When asked about the 2021 season, Elliott acknowledged that his torn PCL limited his burst while hindering his overall effectiveness. He offered similar transparency this week when asked about playing in the preseason. The Cowboys’ training camp includes joint practices against the Broncos and Chargers, two of the three teams Dallas will face in the preseason.
“I’ve been playing football 20 years,” Elliott said, via Jon Machota of The Athletic. “This is my seventh year (with the Cowboys). I’ve seen a lot of football. I don’t think I need a preseason game, especially with the joint practices.”
While staying focused on the present, Elliott continues to have a big picture view of his career. He said Wednesday that he thinks he will play enough to reach the 10,000-yard rushing barrier, a mark that only 31 backs in league history have been able to hit. Elliott’s career tally currently sits at 7,386 yards for an average of 1,231 yards per season during his first six seasons. Given his per-year average, Elliott may only need to only play another two or three years to reach the 10,000-yard mark.
If he can reach that mark, Elliott would become the third running back in franchise annals to reach 10,000 career rushing yards. The two Cowboys’ backs to reach that total, Emmitt Smith and Tony Dorsett, are members of the Pro Football Hall of Fame. They also won a combined four Super Bowls while helping the Cowboys claim the unofficial title as “America’s Team.”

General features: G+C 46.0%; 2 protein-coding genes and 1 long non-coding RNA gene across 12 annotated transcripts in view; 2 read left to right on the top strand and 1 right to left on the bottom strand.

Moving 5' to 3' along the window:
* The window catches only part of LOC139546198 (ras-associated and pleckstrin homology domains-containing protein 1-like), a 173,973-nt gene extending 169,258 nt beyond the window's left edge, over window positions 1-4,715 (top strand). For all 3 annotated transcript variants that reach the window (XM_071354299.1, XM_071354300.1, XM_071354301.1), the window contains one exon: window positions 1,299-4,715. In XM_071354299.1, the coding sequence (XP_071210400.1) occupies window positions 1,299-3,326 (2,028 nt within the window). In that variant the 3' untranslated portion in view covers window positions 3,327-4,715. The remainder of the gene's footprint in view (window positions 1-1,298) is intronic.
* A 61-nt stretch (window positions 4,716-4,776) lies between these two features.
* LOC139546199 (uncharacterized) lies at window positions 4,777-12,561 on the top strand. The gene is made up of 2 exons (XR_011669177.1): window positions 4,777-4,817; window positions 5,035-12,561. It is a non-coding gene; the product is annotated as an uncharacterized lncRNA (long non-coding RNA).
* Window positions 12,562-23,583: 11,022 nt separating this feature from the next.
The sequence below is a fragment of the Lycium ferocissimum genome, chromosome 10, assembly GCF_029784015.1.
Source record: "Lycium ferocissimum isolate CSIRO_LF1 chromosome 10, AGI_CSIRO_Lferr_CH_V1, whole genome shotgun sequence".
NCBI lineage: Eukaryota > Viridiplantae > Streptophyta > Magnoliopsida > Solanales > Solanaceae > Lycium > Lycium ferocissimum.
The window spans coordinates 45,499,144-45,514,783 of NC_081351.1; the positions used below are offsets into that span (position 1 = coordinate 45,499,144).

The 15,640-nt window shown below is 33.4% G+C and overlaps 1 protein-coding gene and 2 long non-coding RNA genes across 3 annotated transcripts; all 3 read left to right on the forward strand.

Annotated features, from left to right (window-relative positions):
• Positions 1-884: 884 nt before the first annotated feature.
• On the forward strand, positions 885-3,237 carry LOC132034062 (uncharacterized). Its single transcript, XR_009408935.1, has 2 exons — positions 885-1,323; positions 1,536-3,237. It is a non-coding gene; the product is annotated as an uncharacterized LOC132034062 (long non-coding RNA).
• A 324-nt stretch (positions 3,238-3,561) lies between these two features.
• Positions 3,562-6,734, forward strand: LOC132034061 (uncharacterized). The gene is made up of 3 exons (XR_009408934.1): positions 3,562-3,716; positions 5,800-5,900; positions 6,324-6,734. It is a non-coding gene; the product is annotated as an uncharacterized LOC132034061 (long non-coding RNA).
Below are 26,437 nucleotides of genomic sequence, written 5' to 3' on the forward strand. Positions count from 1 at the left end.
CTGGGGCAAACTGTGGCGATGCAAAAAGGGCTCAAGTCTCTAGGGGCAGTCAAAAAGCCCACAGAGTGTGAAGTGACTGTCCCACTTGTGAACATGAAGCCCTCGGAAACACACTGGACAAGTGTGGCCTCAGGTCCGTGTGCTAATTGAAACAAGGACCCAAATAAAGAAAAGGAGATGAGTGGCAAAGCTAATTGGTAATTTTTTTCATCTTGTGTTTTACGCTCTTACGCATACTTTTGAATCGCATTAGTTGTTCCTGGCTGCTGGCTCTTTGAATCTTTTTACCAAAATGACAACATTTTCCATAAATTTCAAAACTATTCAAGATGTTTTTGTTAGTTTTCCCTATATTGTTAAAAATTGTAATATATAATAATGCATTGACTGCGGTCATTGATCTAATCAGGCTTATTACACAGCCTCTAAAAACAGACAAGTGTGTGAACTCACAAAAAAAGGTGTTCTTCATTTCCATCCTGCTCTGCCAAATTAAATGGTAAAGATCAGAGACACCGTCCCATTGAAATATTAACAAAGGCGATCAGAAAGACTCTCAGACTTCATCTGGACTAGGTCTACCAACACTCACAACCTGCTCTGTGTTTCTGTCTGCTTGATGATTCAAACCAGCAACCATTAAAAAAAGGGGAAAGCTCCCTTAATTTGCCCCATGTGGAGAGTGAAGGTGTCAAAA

Elliott not only wants to join Smith and Dorsett in the 10K club, he also aspires to join them as a Super Bowl champion and Hall of Fame inductee. In fact, Dorsett’s desire to reach 10,000 career rushing yards is aligned with his desire to one day earn a spot in Canton, Ohio.
“Obviously that’s a goal, winning a Super Bowl, getting a gold jacket,” Elliott said. “There’s not many guys with gold jackets that didn’t rush for 10,000 yards.”
He’s right. Of the 27 Hall of Fame-eligible backs with 10,000 career rushing yards, only 16 possess bronze busts and gold jackets. There are, however, several Hall of Fame running backs who did not reach 10,000 yards, but all of them had extenuating circumstances that prevented them from reaching that mark. Those players also either won Super Bowls or did something else that cleared their path to pro football immortality.
Elliott has certainly put himself in position to one day receive Hall of Fame consideration. Along with reaching 10,000 yards, a Super Bowl win and/or a breakout season would go a long way in helped Elliott strengthen his future case as a Hall of Fame player.